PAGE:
Girl it doesn’t matter just as long as it’s healthy

There is a stock photo of a baby in distress up there, which is critical for getting clickthroughs from social media. Now, I will write a dire-sounding article about a new trend on the Internet.

This new trend is hate speech against babies.

I claim, in an incredulous and yet serious-sounding way, that there is a new and dangerous movement on social media that advocates violence against all babies, just for being babies.

To further develop this clickbait, I search Twitter for a few obnoxious catch-phrases, including “babies hate” and “babies disgusting.”   I then provide a few links to some particular troll posts on Twitter, that make it seem as though this “hating babies” concept is truly an active movement:

“The trend of hate speech against babies is disturbing,” Dr. Hans Kutzler, a Ph.D. and Ed.D. at the University of Northern Nebraska, who I just made up. “This sort of claim to authority, even though it is never actually fact checked, lends an air of credence to the clickbait. But I might not actually exist. Or if I do, I might just be trying to make a few bucks myself through writing clickbait on the side.”

Do YOU think this trend can be stopped? How do YOU stand on the question of hating newborns who have barely come into existence? Inviting the reader to take action is key when writing clickbait. At this point, you have an emotional reaction to this article. And you want to write some long-winded diatribe yourself in the comments section, about how unfair it all is. And because you are all worked up about the wild injustice this article portrays, you will Share with all your friends on social media, thus increasing our page ranking even further in the search engines.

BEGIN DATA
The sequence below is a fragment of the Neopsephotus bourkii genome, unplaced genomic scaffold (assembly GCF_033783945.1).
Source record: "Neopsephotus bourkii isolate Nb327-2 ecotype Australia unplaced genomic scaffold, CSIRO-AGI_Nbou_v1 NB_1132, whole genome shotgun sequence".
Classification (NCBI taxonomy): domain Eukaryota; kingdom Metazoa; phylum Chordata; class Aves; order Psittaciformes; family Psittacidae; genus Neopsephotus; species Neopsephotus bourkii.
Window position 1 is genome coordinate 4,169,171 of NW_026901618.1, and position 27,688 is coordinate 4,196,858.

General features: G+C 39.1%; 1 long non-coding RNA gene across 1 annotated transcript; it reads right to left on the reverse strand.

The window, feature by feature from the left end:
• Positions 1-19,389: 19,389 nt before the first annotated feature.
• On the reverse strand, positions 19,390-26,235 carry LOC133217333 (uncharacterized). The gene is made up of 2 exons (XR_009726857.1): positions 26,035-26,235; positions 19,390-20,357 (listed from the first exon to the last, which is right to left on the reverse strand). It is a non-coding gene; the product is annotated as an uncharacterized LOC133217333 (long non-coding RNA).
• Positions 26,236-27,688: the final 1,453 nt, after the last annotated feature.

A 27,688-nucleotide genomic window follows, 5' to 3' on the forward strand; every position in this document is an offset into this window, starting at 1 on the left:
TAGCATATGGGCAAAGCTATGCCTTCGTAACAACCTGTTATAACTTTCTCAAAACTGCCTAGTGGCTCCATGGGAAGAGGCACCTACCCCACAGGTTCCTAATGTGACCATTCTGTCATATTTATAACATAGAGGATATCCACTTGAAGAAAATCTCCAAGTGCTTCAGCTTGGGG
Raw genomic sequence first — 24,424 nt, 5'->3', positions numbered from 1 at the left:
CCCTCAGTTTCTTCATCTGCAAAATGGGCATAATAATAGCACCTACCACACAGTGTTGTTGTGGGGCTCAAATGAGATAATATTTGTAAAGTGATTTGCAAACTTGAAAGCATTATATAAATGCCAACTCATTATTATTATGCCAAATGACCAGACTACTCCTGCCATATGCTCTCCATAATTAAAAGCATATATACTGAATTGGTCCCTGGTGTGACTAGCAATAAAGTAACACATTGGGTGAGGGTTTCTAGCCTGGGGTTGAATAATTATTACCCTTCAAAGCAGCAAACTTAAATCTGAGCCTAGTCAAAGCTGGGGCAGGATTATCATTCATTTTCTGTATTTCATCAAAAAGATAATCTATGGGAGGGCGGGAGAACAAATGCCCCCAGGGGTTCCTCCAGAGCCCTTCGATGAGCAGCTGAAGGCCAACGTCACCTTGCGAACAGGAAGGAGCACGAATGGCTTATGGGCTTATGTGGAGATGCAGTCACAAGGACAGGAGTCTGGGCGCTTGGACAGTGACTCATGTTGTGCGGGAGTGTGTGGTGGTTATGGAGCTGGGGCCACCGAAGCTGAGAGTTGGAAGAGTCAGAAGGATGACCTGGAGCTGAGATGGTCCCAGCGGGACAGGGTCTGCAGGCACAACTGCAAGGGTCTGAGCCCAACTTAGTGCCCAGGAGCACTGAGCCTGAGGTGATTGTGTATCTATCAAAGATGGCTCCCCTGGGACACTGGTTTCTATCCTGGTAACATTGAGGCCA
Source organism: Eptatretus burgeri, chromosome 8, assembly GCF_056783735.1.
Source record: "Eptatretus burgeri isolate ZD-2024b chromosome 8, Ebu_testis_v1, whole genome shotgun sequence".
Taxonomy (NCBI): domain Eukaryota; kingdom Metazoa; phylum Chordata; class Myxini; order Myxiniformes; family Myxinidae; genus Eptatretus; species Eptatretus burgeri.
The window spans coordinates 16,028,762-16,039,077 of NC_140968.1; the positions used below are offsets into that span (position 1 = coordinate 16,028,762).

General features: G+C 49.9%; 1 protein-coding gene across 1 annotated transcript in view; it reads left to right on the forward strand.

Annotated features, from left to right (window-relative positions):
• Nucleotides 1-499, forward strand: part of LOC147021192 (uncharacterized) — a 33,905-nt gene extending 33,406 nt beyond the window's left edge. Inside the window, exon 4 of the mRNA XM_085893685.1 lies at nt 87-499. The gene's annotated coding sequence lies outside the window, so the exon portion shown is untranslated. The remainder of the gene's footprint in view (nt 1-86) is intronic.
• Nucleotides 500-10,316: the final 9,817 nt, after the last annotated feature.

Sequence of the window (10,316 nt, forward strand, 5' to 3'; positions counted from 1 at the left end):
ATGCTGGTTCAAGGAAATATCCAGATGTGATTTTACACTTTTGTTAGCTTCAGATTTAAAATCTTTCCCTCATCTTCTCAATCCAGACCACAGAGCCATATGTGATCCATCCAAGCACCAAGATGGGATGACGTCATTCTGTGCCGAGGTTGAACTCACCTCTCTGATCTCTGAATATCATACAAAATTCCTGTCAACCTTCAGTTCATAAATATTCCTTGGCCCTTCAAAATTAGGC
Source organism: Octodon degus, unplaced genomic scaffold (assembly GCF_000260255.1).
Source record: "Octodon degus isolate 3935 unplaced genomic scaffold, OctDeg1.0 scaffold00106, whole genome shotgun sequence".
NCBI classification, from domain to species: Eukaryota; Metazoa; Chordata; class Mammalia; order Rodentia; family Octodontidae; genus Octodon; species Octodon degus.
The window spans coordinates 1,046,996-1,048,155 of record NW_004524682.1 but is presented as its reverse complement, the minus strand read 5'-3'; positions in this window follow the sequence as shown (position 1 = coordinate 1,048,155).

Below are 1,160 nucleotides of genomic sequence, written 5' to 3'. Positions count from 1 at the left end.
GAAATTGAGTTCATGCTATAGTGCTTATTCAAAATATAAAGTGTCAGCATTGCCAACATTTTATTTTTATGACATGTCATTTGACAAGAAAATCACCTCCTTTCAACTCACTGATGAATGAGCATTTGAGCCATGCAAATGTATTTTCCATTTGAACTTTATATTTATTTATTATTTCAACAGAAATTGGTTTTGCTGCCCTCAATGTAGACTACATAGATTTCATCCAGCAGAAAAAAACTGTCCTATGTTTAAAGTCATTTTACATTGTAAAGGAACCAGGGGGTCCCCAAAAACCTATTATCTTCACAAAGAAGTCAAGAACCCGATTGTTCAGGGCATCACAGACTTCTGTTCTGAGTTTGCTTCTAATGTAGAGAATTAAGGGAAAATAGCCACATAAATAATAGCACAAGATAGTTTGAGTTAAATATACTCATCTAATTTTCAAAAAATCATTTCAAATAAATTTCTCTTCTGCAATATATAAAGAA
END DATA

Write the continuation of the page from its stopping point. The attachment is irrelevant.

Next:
Make sure to post some incredulous question with your share, like “OMG is this real? Somebody tell me it’s not…” When someone tells you it’s not real, make sure to leave the link up anyway, thus increasing our advertising revenue even further.

All of the colours locked away, come out and saturate the gray


 

Flow

The novice asked Master Git: “My git flow is impeded.  I use a graphical tool to start and finish new features and hotfixes.  Today, my graphical tool is broken, and I cannot start a new hotfix.”

Master Git handed the branch of an olive tree to the novice.  Then Master Git said:  “git flow –help“.

The novice ran the command, and was bewildered.  After meditating upon the gifts, she was enlightened.

 


 

The Stolen Cherry

Git Expert was walking through a farmer’s grove.  The scent of cherry blossoms wafted through the air.  As he walked, he spied a beautiful cherry hanging low on a branch.  “git cherry-pick“, he said, and the cherry was transported to Git Expert’s tree.

Whereupon Master Git appeared and said unto him: “You bring discord upon yourself.”

Git Expert laughed.  “How could picking but one cherry hurt the farmer, if we do not tell him?”